important considerations in any land purchase. In Sussex County we are
fortunate that we have generally good water (no matter what the press
and Pseudo-environmentalists say) and wells are relatively cheap to
Find out the proximity of utilities and
costs to bring them in and hook them up, if they're not already in
place. In some areas, costs to hook up to the power lines grid are
prohibitive. Some of those same areas may not be conducive to an
inexpensive well or septic either. BUT that can be an advantage if you
are able to think outside of the norm. For instance our Fowler's Beach
property is not conducive to running electric wires, getting good water
from a shallow well or building and inexpensive sewer system. As a
result you can get waterfront acreage for little money on a private
beach and the cost of electric, water and sewer when added to the cost
of the property is minuscule!
Once you've narrowed your search to a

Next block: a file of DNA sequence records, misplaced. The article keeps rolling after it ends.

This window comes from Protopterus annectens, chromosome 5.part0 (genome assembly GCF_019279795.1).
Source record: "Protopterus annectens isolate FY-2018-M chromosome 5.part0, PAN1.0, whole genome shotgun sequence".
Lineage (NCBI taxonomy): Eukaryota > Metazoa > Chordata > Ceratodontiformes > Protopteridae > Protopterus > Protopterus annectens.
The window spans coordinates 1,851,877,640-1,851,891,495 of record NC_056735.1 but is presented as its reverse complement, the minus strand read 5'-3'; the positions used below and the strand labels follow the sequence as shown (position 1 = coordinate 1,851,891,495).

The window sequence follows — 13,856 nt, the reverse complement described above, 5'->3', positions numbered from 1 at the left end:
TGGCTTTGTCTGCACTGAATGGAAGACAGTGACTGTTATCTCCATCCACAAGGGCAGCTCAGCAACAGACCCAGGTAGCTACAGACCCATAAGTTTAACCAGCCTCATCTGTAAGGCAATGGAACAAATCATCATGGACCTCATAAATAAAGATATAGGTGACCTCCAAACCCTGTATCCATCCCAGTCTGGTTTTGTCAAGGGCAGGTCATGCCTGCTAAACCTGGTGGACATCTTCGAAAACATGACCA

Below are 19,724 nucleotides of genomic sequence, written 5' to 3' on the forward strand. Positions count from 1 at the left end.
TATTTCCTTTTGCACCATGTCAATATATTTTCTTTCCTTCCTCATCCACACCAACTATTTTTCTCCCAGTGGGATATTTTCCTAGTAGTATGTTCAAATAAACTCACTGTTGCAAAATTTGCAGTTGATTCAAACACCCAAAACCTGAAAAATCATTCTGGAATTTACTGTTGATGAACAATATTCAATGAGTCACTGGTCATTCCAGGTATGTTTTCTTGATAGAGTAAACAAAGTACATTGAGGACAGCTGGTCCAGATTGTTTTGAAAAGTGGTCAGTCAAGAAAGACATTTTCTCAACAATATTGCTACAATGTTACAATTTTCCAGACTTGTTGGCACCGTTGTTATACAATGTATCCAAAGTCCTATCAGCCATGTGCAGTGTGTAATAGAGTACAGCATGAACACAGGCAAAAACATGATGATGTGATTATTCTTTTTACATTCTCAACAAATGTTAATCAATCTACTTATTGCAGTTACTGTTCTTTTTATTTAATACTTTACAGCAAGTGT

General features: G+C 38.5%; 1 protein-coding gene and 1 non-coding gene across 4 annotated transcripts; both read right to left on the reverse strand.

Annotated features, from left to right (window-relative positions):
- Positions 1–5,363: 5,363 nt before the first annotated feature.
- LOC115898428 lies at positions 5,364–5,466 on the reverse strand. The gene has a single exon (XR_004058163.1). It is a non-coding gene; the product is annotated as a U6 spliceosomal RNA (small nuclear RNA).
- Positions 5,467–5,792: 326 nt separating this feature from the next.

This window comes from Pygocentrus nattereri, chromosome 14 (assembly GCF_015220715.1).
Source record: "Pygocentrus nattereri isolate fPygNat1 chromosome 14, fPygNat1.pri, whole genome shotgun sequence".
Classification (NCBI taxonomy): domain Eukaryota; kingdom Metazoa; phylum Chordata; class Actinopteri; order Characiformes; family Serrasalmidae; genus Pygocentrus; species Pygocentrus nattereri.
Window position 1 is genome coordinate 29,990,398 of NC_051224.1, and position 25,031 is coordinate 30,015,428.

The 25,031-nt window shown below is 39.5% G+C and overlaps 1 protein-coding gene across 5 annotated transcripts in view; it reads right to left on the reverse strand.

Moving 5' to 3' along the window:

few areas within your target community, look at several properties!
Realtors such as ourselves, can be a big help, not only by showing you
individual properties, but by telling you about the area in general.
It's not necessary to restrict yourself to one Realtor. But as soon as
possible you should choose ONE to work with, get their allegiance and
preferably sign a buyer's agent agreement with them so that they are
looking out for your best interests!!! If your Realtor is too pushy for
you or isn't showing you the type of properties that interest you, find
another one; make sure you void the buyer's agent agreement if you have
one (in writing) and get a Realtor who will listen to what you want and
provide you such.
And don't forget to watch the
newspapers and check out properties in your price range and area of
interest being offered for sale by owner. Sometimes the best deals can
be had by working with owners; and if you have a buyer's agent, the